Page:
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CryptDeriveKey

Windows Mobile 6.5
A version of this page is also available for
4/8/2010

This function generates cryptographic session keys derived from base data. This function guarantees that all keys generated from the same base data are identical, provided the same cryptographic service provider (CSP) and algorithms are used. The base data can be a password or any other user data.

This function is the same as the CryptGenKey function, except that the generated session keys are derived from base data instead of being random. The CryptDeriveKey function can only generate session keys and cannot be used to generate public/private key pairs.

A handle to the session key is returned in the phKey parameter. This handle can then be used with any CryptoAPI functions that require key handles.


BOOL CRYPTFUNC CryptDeriveKey(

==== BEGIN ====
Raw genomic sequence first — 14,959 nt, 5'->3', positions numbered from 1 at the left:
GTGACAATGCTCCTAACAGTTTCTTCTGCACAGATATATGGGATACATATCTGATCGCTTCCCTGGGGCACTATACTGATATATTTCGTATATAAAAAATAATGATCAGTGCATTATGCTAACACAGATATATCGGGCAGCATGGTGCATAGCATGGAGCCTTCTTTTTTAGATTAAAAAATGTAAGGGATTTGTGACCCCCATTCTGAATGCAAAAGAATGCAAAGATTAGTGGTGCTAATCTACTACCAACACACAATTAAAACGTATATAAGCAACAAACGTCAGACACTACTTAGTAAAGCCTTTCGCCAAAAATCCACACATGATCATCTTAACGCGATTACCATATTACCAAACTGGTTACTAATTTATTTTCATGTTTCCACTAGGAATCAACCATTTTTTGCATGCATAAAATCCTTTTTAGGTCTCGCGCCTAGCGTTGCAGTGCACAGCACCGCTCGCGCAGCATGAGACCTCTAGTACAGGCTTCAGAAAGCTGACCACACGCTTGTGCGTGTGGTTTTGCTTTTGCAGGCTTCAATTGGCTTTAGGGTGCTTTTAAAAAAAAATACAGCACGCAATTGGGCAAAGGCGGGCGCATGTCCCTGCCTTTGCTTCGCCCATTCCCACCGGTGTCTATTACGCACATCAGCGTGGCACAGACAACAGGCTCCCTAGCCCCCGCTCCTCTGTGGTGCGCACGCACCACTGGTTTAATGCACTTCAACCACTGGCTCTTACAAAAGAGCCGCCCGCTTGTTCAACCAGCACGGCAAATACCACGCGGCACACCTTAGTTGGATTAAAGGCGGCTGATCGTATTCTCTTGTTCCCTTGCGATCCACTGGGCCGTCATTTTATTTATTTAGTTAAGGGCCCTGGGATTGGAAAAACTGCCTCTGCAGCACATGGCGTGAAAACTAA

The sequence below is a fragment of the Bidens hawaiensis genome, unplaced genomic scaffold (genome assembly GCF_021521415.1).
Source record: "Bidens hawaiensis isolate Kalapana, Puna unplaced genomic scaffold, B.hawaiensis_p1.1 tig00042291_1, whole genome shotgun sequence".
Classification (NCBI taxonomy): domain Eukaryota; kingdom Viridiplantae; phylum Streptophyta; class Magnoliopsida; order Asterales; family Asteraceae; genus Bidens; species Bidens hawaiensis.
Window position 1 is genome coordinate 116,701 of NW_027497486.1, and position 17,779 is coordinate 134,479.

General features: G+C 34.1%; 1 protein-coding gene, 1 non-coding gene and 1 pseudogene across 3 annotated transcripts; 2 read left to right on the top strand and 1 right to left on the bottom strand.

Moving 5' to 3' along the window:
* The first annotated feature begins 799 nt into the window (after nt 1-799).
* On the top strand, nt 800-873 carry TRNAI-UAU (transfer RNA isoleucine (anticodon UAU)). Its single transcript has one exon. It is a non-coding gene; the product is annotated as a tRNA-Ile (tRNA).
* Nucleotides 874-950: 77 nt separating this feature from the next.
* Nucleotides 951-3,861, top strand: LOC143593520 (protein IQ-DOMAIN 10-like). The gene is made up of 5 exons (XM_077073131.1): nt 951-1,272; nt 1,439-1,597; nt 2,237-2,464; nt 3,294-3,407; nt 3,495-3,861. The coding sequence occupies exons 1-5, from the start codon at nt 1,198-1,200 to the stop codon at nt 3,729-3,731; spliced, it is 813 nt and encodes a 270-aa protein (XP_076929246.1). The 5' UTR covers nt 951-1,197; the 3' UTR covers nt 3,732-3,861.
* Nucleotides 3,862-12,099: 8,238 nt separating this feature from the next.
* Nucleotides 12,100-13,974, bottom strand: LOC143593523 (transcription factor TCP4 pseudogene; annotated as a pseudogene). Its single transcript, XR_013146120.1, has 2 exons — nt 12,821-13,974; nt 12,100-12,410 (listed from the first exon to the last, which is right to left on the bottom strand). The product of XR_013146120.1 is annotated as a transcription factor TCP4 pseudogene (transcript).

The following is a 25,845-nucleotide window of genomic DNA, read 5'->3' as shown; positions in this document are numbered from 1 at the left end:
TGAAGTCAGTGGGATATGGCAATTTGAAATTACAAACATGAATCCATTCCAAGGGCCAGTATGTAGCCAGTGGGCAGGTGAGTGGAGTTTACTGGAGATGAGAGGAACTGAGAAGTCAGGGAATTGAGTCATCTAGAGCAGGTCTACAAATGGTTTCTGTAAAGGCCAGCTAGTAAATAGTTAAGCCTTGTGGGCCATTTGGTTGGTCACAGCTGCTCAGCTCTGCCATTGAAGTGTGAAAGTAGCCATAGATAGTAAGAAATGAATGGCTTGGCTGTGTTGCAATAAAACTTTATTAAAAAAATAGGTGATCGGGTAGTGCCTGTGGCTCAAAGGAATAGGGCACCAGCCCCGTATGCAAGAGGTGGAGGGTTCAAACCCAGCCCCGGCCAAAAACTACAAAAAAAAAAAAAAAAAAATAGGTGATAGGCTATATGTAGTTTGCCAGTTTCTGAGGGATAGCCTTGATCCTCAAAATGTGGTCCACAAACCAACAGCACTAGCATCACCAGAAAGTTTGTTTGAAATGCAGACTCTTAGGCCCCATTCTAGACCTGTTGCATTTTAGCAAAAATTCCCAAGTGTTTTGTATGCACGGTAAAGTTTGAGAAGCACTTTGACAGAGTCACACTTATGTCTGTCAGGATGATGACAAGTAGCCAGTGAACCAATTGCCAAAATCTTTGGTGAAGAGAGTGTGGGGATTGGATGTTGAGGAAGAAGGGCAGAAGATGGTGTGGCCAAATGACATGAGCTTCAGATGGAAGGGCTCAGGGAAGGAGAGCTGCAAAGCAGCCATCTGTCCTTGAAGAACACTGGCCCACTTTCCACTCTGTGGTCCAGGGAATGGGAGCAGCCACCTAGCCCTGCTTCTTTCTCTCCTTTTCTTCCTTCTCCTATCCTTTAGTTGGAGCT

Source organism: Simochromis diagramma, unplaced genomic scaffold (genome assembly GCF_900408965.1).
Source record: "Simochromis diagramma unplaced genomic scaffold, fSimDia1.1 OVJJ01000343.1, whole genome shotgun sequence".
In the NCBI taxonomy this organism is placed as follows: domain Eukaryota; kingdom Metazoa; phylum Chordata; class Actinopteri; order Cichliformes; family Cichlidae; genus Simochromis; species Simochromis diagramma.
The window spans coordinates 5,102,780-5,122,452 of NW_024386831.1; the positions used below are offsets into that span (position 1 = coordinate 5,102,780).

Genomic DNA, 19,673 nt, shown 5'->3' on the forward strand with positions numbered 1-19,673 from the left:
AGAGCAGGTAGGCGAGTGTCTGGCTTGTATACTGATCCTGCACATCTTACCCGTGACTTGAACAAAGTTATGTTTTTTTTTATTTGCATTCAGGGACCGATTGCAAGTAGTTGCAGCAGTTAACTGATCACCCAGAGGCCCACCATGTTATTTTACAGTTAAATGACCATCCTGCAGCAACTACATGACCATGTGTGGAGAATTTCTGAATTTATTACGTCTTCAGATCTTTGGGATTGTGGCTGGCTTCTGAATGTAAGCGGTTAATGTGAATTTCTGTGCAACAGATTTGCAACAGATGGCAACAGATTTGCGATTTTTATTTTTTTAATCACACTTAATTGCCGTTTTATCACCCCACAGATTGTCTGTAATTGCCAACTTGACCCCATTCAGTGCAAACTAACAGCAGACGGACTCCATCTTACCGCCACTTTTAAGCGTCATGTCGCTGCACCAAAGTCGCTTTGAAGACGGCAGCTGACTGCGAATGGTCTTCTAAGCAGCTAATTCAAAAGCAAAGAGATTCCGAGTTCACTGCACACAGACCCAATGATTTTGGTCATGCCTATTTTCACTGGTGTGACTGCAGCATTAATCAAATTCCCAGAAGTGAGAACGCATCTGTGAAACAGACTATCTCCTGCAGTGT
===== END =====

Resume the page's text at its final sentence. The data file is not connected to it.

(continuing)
HCRYPTPROV hProv, 
  ALG_ID Algid, 
  HCRYPTHASH hBaseData, 
  DWORD dwFlags, 
  HCRYPTKEY* phKey
);
hProv

[in] HCRYPTPROV handle to a CSP created by a call to the CryptAcquireContext function.

Algid

[in] ALG_ID identifier of the algorithm for the generated key. The valid value for this parameter varies depending on the CSP. Common hash algorithm identifiers are: CALG_AES_128, CALG_AES_192, CALG_AES_256, CALG_RSA_SIGN, CALG_RSA_KEYX, CALG_RC2, CALG_RC4, CALG_RC5, CALG_DES, CALG_3DES_112, and CALG_3DES. See ALG_ID for definitions.

hBaseData

[in] HCRYPTHASH handle to a hash object that contains the exact base data.